I have some more questions about the branch, while we are on the topic. One of the posts talks about this being, at one time, a major route, to the north. I have noticed bridge piers on the river in Hudson Falls. They are half way between H.F. station, and the trash plant, where the railroad runs next to the street. Was this a railroad bridge? It would have connected the West Shore Branch, to the Lake George Branch?
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Postby LI Loco » Wed Nov 07, 2007 9:56 pm

RussNelson wrote:The interurban continued up to Warrensburg:
http://rutlandtrail.org/list.cgi?13H.ny.track

I'm not certain how it went through Lake George. Any and all advice appreciated.


North of Lake George, the interurban paralleled Route 9. There's a power line along the ROW now. My great grandfather and his brother were shopkeepers in Warrensburg. On Fridays, he would take the interurban to Glens Falls to spend the Sabbath there with friends because that is where the nearest synagogue was.

During the summers, my mother would take the D&H to Lake George where her grandparents would meet the family and take them to Warrensburg. Her father, my grandfather, used to come up on weekends on the overnight sleeping car.
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Postby RussNelson » Wed Nov 07, 2007 11:07 pm

LI Loco wrote:North of Lake George, the interurban paralleled Route 9. There's a power line along the ROW now.

Thanks for the reminiscences. I pretty-much figured that it followed the power line since most trolley companies had to generate their own electricity, and when the need for trolleys went away, the need for electricity only grew. I'll bet you that mile for mile, more than half of all dedicated trolley/interurban ROWs are now power line ROWs.

No, the specific thing I was wondering about is in the vicinity of Gage Rd. and Cooper St. No obvious path for the interurban in that area. North and south, yes. Kudish draws it on the east side of 9 until north of the lake, however there's a clear ROW on the west side of 9 south of the Lake Shore Drive Connector, and the ROW is as clear parallelling just east of Thomson St. And south of that there's a clear ROW WEST of 9 parallelling to the east of Ellsworth.
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Re: D&H at Lake George

Postby Alco RS2 » Wed Sep 17, 2008 1:07 am

Hello,

I just discovered this old thread while searching the history of the D&H in Lake George. I'm a life long resident of LG. I rode the D&H when I was a kid. Maybe I can answer some more questions if anyone happens to see this post.

*******************************************************************************************************************************************************************************************
Tue Sep 18, 2007

Hello all. Was at Lake George this weekend, participating in a battle reenactment/encampment. Saw the old RR station which is now basically a tourist shop. A sign at the battle field park (I was camped next to it) showed a triple header steam consist with the lake steamer boats in the background. There were 2 bike paths which I did not get to explore much in that same area.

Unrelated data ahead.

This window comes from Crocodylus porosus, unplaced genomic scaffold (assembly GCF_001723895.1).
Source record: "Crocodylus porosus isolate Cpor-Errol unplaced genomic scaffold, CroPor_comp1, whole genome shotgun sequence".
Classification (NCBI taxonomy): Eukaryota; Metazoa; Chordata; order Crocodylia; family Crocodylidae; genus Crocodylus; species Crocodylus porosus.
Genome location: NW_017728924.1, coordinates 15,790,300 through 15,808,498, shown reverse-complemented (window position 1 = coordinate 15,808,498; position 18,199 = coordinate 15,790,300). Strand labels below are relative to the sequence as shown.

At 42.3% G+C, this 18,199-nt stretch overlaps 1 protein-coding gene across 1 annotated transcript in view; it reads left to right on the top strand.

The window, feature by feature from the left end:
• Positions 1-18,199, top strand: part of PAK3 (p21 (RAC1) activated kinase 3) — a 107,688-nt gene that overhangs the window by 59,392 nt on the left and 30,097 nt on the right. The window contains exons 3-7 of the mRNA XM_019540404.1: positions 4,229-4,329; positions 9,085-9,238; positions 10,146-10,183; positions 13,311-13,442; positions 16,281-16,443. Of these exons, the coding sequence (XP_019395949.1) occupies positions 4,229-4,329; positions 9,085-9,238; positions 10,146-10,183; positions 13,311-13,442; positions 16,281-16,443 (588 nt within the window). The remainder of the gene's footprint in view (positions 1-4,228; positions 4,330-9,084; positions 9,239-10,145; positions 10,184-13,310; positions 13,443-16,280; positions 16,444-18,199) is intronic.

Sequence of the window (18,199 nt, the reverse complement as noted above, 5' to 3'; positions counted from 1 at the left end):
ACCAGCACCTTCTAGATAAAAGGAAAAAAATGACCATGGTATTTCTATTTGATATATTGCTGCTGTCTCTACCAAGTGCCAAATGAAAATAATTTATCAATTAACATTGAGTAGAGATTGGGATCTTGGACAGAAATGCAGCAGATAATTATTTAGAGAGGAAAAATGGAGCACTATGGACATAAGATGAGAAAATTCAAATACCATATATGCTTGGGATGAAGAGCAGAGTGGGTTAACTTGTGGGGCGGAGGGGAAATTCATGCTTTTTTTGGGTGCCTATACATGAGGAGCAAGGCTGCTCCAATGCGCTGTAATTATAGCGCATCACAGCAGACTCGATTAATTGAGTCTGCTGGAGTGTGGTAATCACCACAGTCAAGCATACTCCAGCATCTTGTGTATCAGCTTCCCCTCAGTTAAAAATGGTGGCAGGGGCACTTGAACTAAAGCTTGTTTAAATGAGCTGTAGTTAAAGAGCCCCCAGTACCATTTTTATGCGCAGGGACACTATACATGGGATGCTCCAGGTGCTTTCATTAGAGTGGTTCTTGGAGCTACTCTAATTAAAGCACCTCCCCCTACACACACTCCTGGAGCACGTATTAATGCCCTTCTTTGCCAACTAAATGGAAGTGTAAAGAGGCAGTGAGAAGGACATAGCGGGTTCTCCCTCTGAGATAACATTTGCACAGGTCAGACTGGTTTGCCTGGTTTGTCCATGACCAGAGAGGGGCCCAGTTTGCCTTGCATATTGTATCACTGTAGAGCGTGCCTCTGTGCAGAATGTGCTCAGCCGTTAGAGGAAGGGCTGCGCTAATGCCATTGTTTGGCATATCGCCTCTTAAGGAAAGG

Does anyone know when the railroad left town? It is all so built up there that signs that the railroad was there were quite absent from what I could see (or not see!)

...Chris
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Re: D&H at Lake George

Postby LI Loco » Wed Sep 17, 2008 8:32 am

Earlier in the thread several posters cited 1957 as the year the D&H exited Lake George.
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Re: D&H at Lake George

Postby Paulg » Wed Sep 17, 2008 3:05 pm

RE: Railroad tracks and trolley route in Lake George Village:

The D&H railroad tracks came down the hill behind the picnic area across the road from the Million Dollar Beach and curved westward to the station; then they did a complete loop or circle in what is now the parking area behind the station and the large grassy park area east of the brook, so that the southbound train would still have the engine in front. The brook at that time wended its crooked way through what became Gaslight Village, forming the boundary between Lake George Village and the Town of Lake George. The brook (West Brook) was straightened out and one-lane roads put on either side of it, but the boundary remained the same. Gaslight Village was built over what had been the course of the brook.

Old photographs show that the trolley tracks went right up the middle of Route 9 (Canada Street) through the Village. The trolley station was in the building on Canada Street in front of The Fort William Henry Hotel. Over the years, that building housed a series of restaurants: The Montcalm (now farther south by the outlet stores), The Trolley, and now J.T. Kelleys. South of the Village it pretty much followed Rt. 9 down as far as Maltbie's Chevrolet, then bore slightly southeastward along the old Route 9 (the old military road) which emerged just north of the Route 149 intersection. The Half-way House was located on the west side of Route 9 at this intersection.

North of the Village the trolley tracks went along beside English Brook, on the west side of the brook up through the narrow defile towards Warrensburg, while Route 9 is on the east side. The T-poles are still there that held the electric wires, and the railbed is clearly visible most of the way. It crossed the Schroon River into Warrensburg right beside where the current Route 9 bridge is, went right up the middle of Main Street and ended at the Floyd Bennett Bandstand, in front of the large hotel. The car backed around on a small spur just to the south of the current Rite Aid drugstore, and headed back south. A dam on River Street across from the Curtis Lumber store generated electricity for the trolley. The railroad came to town in 1905 from Thurman, not long after the trolley, but I believe it did not carry passengers.
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Re: D&H at Lake George

Postby RussNelson » Wed Sep 17, 2008 9:21 pm

How did the trolley get from US9 over to Thomson Ave.? It clearly runs on the east side of Thomson, and looks like it crosses the Lake Shore Drive Connector at points C and A and continues on to B, but beyond B I'm clueless.
http://mapper.acme.com/?ll=43.43207,-73 ... eorge%20NY